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Plate VII. Inside of Penstock

followed (the water was carried to various places from here, including the Hit-or-Miss saddle, Appo’s Flat and the Glenmutchkin claim). The eastern side slopes that run from above this point to above the confluence of the Glen Gyle Creek with the Parapara River show evidence of having been sluiced (R. Lamb, pers. comm.). The flat area of land immediately above the present river water level at the junction of these two water-courses also appears to have been sluiced, as there are small stacks of tailings (Site 8). These appear to be the result of simple ground sluicing techniques, rather than hydraulic sluicing.


The development of the proposal to generate electricity using the Parapara Hydraulic-sluicing Company’s infrastructure is still in its early stages and detailed plans of the work to be carried out are not available. For example, the exact route of access roads has not been determined and only approximate locations of the power station, tunnel headworks, etcetera, have been established. This makes it difficult to determine the exact nature of the effects of the proposal on the archaeological remains, but has the advantage of highlighting archaeological issues so that site damage can be avoided wherever possible, an approach Richard Lamb has indicated he is keen to pursue. There are three major ways in which the development will affect the archaeological remains: access roads, reuse of existing structures and the establishment of a power station.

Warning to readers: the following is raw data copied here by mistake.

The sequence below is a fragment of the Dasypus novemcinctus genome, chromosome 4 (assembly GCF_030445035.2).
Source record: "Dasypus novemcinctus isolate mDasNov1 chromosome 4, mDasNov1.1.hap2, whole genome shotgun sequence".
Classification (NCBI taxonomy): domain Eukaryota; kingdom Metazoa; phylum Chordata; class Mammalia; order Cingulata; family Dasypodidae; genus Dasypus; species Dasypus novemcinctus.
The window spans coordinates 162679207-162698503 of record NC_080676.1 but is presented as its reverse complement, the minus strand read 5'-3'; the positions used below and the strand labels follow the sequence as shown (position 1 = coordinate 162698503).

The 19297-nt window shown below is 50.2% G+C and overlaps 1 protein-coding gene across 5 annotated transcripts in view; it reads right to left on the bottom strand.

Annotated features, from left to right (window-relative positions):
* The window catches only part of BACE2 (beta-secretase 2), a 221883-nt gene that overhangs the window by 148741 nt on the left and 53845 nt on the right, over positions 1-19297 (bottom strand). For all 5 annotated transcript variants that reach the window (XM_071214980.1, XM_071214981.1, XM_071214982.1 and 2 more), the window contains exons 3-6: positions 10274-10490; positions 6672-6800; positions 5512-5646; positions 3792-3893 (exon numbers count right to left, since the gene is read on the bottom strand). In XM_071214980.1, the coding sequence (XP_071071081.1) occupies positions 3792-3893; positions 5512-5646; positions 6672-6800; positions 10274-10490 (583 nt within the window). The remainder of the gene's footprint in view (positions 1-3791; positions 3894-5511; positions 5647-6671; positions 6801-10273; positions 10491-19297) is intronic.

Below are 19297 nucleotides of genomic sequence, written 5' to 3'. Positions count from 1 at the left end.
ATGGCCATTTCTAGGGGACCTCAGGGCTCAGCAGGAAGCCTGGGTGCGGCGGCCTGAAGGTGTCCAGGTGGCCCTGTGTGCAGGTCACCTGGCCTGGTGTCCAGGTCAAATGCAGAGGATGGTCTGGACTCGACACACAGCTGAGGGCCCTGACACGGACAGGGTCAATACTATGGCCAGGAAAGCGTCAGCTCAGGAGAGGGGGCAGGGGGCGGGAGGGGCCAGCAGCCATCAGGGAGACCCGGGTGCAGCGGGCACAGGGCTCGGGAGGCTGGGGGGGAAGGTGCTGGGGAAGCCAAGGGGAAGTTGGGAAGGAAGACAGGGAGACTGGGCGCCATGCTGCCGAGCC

Access roads need to be constructed to Richmond Flat, the exit of the tunnel and the power station site. There will also need to be access to the pipeline carrying water to the power station. Each of these roads will possibly affect archaeological sites, and Richard Lamb has indicated he will endeavour to avoid these wherever possible. The road into Richmond Flat is likely to follow existing roads for at least some of its length. This will inevitably involve some modification of these roads (some of which are archaeological sites in their own right). Within the Richmond Flat area and the gully above it, an access road will almost certainly cross the two water races mentioned above, and may affect unrecorded hut sites. There is also the possibility that this road could run across the tailings on Richmond Flat. This would be highly undesirable, as these tailings are relatively intact and undamaged, and, as such, possess high archaeological values. They also have significant historical values as they are a remnant of the only successful sluicings of the Red Hill Company. This company is important within the history of mining in New Zealand because of the effect it had on foreign investment in New Zealand (N. Mountfort, pers. comm.). As part of the work that will be undertaken in this area, a continuation of the access road may also have to be formed over an area of land on the true right of the Parapara River at Richmond Flat itself that is contained within a bend in the river. There is no evidence of sluicing in this area, but a nail plate has been found in here. It is possible that there is more archaeological material of a similar nature here.

The access road to the tunnel exit will be from where the Hit-or-Miss saddle was (M25 E2481000 N6050800) up the true right of the Glen Gyle Creek to a point below the tunnel exit.

Katharine Watson Archaeology July 2003     Page 9

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